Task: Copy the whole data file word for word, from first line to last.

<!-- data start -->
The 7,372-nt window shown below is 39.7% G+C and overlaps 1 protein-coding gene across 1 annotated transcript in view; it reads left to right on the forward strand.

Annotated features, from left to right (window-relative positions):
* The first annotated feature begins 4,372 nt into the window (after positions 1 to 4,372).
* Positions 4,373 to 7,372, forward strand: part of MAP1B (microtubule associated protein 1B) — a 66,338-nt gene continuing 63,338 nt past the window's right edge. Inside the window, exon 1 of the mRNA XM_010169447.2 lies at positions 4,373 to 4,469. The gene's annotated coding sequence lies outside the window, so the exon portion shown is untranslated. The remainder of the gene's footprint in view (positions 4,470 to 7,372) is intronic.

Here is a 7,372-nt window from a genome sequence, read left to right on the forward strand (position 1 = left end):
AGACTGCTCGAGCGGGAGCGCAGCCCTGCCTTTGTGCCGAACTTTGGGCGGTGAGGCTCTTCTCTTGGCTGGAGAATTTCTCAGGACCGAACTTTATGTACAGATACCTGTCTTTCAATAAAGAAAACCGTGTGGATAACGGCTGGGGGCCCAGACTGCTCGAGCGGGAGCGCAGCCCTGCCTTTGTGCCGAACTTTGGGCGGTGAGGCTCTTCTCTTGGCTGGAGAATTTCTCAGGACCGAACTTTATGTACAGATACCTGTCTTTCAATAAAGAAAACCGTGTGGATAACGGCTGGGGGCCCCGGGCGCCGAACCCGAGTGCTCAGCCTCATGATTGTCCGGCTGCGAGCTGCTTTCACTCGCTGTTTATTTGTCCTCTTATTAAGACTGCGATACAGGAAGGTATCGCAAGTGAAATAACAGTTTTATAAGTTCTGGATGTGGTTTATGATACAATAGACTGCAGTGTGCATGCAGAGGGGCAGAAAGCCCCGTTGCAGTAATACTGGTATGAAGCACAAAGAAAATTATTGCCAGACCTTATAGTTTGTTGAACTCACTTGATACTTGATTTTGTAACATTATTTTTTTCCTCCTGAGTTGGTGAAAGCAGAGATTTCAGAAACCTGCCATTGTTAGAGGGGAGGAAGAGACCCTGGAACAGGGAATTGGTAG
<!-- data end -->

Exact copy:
The 7,372-nt window shown below is 39.7% G+C and overlaps 1 protein-coding gene across 1 annotated transcript in view; it reads left to right on the forward strand.

Annotated features, from left to right (window-relative positions):
* The first annotated feature begins 4,372 nt into the window (after positions 1 to 4,372).
* Positions 4,373 to 7,372, forward strand: part of MAP1B (microtubule associated protein 1B) — a 66,338-nt gene continuing 63,338 nt past the window's right edge. Inside the window, exon 1 of the mRNA XM_010169447.2 lies at positions 4,373 to 4,469. The gene's annotated coding sequence lies outside the window, so the exon portion shown is untranslated. The remainder of the gene's footprint in view (positions 4,470 to 7,372) is intronic.

Here is a 7,372-nt window from a genome sequence, read left to right on the forward strand (position 1 = left end):
AGACTGCTCGAGCGGGAGCGCAGCCCTGCCTTTGTGCCGAACTTTGGGCGGTGAGGCTCTTCTCTTGGCTGGAGAATTTCTCAGGACCGAACTTTATGTACAGATACCTGTCTTTCAATAAAGAAAACCGTGTGGATAACGGCTGGGGGCCCAGACTGCTCGAGCGGGAGCGCAGCCCTGCCTTTGTGCCGAACTTTGGGCGGTGAGGCTCTTCTCTTGGCTGGAGAATTTCTCAGGACCGAACTTTATGTACAGATACCTGTCTTTCAATAAAGAAAACCGTGTGGATAACGGCTGGGGGCCCCGGGCGCCGAACCCGAGTGCTCAGCCTCATGATTGTCCGGCTGCGAGCTGCTTTCACTCGCTGTTTATTTGTCCTCTTATTAAGACTGCGATACAGGAAGGTATCGCAAGTGAAATAACAGTTTTATAAGTTCTGGATGTGGTTTATGATACAATAGACTGCAGTGTGCATGCAGAGGGGCAGAAAGCCCCGTTGCAGTAATACTGGTATGAAGCACAAAGAAAATTATTGCCAGACCTTATAGTTTGTTGAACTCACTTGATACTTGATTTTGTAACATTATTTTTTTCCTCCTGAGTTGGTGAAAGCAGAGATTTCAGAAACCTGCCATTGTTAGAGGGGAGGAAGAGACCCTGGAACAGGGAATTGGTAG